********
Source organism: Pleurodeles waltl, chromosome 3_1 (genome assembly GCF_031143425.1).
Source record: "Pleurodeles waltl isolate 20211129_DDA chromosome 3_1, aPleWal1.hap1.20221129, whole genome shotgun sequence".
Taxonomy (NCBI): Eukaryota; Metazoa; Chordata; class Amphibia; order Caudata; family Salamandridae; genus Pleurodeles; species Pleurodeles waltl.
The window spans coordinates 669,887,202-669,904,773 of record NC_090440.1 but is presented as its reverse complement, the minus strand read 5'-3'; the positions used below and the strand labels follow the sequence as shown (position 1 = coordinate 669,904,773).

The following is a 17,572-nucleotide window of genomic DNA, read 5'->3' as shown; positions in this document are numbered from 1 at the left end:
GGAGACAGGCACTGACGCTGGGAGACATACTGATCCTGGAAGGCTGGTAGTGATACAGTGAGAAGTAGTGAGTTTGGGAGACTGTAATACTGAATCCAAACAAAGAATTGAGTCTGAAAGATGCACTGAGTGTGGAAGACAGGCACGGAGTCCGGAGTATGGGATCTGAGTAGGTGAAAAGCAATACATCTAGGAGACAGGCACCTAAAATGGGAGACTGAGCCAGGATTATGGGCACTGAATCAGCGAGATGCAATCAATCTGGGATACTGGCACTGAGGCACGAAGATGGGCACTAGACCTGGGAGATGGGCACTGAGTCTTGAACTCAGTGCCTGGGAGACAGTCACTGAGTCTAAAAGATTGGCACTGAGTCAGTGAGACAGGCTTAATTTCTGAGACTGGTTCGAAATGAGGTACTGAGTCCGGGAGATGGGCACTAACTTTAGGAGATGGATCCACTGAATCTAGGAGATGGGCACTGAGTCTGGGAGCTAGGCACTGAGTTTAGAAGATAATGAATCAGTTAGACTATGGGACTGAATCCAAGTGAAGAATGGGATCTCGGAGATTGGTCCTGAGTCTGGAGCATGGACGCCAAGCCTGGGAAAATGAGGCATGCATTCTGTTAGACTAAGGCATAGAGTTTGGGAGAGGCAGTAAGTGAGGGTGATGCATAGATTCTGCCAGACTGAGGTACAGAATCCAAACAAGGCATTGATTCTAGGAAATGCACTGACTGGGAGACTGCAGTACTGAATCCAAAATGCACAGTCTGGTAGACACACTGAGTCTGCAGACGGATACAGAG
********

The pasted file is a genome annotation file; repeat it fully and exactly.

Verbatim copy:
Source organism: Pleurodeles waltl, chromosome 3_1 (genome assembly GCF_031143425.1).
Source record: "Pleurodeles waltl isolate 20211129_DDA chromosome 3_1, aPleWal1.hap1.20221129, whole genome shotgun sequence".
Taxonomy (NCBI): Eukaryota; Metazoa; Chordata; class Amphibia; order Caudata; family Salamandridae; genus Pleurodeles; species Pleurodeles waltl.
The window spans coordinates 669,887,202-669,904,773 of record NC_090440.1 but is presented as its reverse complement, the minus strand read 5'-3'; the positions used below and the strand labels follow the sequence as shown (position 1 = coordinate 669,904,773).

The following is a 17,572-nucleotide window of genomic DNA, read 5'->3' as shown; positions in this document are numbered from 1 at the left end:
GGAGACAGGCACTGACGCTGGGAGACATACTGATCCTGGAAGGCTGGTAGTGATACAGTGAGAAGTAGTGAGTTTGGGAGACTGTAATACTGAATCCAAACAAAGAATTGAGTCTGAAAGATGCACTGAGTGTGGAAGACAGGCACGGAGTCCGGAGTATGGGATCTGAGTAGGTGAAAAGCAATACATCTAGGAGACAGGCACCTAAAATGGGAGACTGAGCCAGGATTATGGGCACTGAATCAGCGAGATGCAATCAATCTGGGATACTGGCACTGAGGCACGAAGATGGGCACTAGACCTGGGAGATGGGCACTGAGTCTTGAACTCAGTGCCTGGGAGACAGTCACTGAGTCTAAAAGATTGGCACTGAGTCAGTGAGACAGGCTTAATTTCTGAGACTGGTTCGAAATGAGGTACTGAGTCCGGGAGATGGGCACTAACTTTAGGAGATGGATCCACTGAATCTAGGAGATGGGCACTGAGTCTGGGAGCTAGGCACTGAGTTTAGAAGATAATGAATCAGTTAGACTATGGGACTGAATCCAAGTGAAGAATGGGATCTCGGAGATTGGTCCTGAGTCTGGAGCATGGACGCCAAGCCTGGGAAAATGAGGCATGCATTCTGTTAGACTAAGGCATAGAGTTTGGGAGAGGCAGTAAGTGAGGGTGATGCATAGATTCTGCCAGACTGAGGTACAGAATCCAAACAAGGCATTGATTCTAGGAAATGCACTGACTGGGAGACTGCAGTACTGAATCCAAAATGCACAGTCTGGTAGACACACTGAGTCTGCAGACGGATACAGAG